A very happy memory is visiting Monk's House on a sunny day in 2014.  Virginia and Leonard Woolf bought the house in an auction in 1919 for £700 and over the years, as they both became successful, they started making improvements to the rudimentary interior and garden.  They lived increasingly at Monk's House during the 20s and 30s due to Virginia's recurring mental breakdowns which were exacerbated by London life, and became a much-loved part of their life.  After Virginia's suicide in 1941, Leonard lived on at Monk's House until his own death in 1969.

Now operated by the National Trust, the sitting room is one of the ground-floor rooms available to view and it is a particular thrill to walk around it's stone-flagged floors and wondering how on earth the long and lanky Lytton Strachey managed to not brain himself on the low ceilings.  The sitting room has light green walls, painted by Virginia, which gives the room a cool, subterrranean feel.  I'd love to visit again.

Friday, April 16, 2021

DVD/150: POLYESTER (John Waters, 1981)

John Waters gives the 50s and 60s Hollywood soap opera 'women's pictures' a good kick up the dirtbox with his scattergun film-making in POLYESTER.

Divine stars the put-upon heroine, for the first time playing a character not based on his own persona.

Where did it go wrong for suburban housewife Francine Fishpaw?  Neglected by her husband Elmer who runs the local sex cinema and is sleeping with his secretary, and ignored by her two children Lu-Lu who go-go dances everywhere and Dexter who is secretly the rampaging Baltimore Footstomper.

Even her mother and the family dog hate her; her only friend is her former maid Cuddles who has recently inherited a lot of money and dreams of becoming a debutante.

Francine turns to alcohol but that's when her super-sensitive nose sniffs out sexy hunk Todd Tomorrow who swears undying love... is happiness calling for Francine?

Shelf or charity shop?  I think POLYESTER can happily live in the DVD plastic storage box but I always forget how enjoyable it is - even if my 40 year-old Oderama card has long since lost it's whiff.  Divine is great as Francine with her Liz Taylor hair, purring voice and outraged dignity; he really was a great comedic actor.  The real revelation is Tab Hunter, the first real Hollywood star Waters ever cast who is an absolute riot as the manager of an Arthouse cinema that screens Marguerite Duras triple-bills, he even gets to sing the title song, one of three in the film co-written by Deborah Harry.  For Waters fans, there is the joy of spotting his 'Dreamland rep' - Mink Stole is sexy secretary Sandra with her Bo Derek corn-rows, Cookie Mueller and Susan Lowe as victims of the Baltimore Footstomper, Mary Vivian Pearce as a manic nun, Jean Hill as a revenge-seeking preacher after having been whacked in the arse by a broom, and of course, Edith Massey as Cuddles, dreaming of her debutante ball and "batchelor cotillions".  Sadly these were the last appearances from Edith and Cookie who both died during the 1980s.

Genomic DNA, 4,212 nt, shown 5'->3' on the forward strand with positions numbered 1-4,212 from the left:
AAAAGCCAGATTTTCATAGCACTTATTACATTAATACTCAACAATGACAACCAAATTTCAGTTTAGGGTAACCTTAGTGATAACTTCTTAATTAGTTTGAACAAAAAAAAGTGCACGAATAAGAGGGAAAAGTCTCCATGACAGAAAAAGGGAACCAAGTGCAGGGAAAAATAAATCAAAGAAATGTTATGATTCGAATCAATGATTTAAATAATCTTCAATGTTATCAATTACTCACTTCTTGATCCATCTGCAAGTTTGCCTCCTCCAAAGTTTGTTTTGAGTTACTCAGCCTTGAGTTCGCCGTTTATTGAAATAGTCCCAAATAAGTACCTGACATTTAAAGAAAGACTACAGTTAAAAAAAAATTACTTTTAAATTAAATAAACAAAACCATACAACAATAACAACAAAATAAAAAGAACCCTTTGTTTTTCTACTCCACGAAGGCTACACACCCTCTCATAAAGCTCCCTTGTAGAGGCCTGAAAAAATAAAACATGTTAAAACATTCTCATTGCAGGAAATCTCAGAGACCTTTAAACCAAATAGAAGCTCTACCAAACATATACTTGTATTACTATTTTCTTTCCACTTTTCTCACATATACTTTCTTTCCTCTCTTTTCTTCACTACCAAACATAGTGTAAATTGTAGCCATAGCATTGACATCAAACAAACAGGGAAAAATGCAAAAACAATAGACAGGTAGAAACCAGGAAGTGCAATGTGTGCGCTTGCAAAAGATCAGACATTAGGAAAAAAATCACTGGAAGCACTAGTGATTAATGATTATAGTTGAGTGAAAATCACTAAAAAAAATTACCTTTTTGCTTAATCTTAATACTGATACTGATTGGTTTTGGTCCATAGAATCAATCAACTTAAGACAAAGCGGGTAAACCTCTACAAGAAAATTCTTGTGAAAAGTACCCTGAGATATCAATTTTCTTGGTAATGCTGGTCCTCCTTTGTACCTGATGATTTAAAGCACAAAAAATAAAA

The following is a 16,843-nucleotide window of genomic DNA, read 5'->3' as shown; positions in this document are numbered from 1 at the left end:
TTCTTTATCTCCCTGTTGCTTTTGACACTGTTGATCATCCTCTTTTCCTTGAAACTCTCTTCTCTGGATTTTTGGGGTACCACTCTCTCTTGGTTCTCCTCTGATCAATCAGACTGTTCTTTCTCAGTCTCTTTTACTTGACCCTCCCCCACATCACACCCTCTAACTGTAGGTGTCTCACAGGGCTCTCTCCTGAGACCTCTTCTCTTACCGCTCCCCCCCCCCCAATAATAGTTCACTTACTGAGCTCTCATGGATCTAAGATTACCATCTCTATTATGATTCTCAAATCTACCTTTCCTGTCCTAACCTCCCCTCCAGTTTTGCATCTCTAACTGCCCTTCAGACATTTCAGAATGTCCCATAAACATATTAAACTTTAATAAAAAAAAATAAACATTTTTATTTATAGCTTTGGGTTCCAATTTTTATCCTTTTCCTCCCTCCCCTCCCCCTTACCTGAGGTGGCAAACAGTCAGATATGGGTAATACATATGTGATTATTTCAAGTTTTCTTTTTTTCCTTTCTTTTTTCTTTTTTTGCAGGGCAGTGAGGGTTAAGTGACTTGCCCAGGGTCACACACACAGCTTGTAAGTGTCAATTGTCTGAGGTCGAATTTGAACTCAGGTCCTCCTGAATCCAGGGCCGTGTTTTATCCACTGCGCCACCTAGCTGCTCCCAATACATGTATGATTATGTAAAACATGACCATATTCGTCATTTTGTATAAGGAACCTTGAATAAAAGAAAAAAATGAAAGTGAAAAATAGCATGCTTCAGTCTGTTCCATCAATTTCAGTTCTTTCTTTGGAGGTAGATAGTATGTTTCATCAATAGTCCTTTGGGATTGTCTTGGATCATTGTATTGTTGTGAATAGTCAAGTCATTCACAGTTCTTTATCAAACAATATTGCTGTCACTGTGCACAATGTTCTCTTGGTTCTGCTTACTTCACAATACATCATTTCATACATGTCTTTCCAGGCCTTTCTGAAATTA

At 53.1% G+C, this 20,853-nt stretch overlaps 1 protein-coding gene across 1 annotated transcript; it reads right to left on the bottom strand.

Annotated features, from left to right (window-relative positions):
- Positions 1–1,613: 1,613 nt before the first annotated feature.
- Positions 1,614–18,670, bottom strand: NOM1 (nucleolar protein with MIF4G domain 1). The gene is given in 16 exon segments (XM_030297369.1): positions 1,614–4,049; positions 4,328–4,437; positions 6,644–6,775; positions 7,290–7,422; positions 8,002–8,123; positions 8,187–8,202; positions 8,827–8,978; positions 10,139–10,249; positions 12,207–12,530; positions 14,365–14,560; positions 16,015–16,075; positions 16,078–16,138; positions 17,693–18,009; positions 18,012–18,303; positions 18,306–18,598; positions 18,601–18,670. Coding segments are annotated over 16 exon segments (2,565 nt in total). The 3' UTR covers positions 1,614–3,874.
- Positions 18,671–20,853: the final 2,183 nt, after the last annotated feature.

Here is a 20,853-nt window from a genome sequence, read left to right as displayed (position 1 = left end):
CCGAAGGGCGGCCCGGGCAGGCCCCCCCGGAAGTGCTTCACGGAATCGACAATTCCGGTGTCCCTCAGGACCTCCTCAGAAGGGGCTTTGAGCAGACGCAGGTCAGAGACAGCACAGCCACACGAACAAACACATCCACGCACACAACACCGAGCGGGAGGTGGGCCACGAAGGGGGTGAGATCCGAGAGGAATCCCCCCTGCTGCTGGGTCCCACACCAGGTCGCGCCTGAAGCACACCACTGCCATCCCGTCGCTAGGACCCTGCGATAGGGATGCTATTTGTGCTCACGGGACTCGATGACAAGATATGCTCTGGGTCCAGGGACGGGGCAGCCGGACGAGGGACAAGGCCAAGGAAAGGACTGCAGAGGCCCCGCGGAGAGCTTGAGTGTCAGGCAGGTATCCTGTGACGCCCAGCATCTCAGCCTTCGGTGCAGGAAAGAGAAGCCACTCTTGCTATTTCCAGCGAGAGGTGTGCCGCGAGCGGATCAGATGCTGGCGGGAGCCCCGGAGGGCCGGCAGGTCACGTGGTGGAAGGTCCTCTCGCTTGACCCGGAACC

Thursday, April 15, 2021

DVD/150: THIS HAPPY BREED (David Lean, 1944)

In 1939, Noel Coward wrote THIS HAPPY BREED about a working-class family; he starred in the play, which played alternate performances with his more debonair comedy PRESENT LAUGHTER, but by the time the film was made, the role went to Robert Newton.

David Lean, who had co-directed the previous year's IN WHICH WE SERVE with Coward, here was sole director for the first time. he also adapted the play with his Cineguild colleagues Anthony Havelock-Allan and Ronald Neame who also was the cinematographer.

In 1919, Frank and Ethel Gibbons move into a Clapham terraced house with their three children Queenie, Reg and Vi, Frank's shrill spinster sister Sylvia and Ethel's opinionated mother Mrs Flint, and over 20 years we follow their happinesses and tragedies against the events that shaped the period.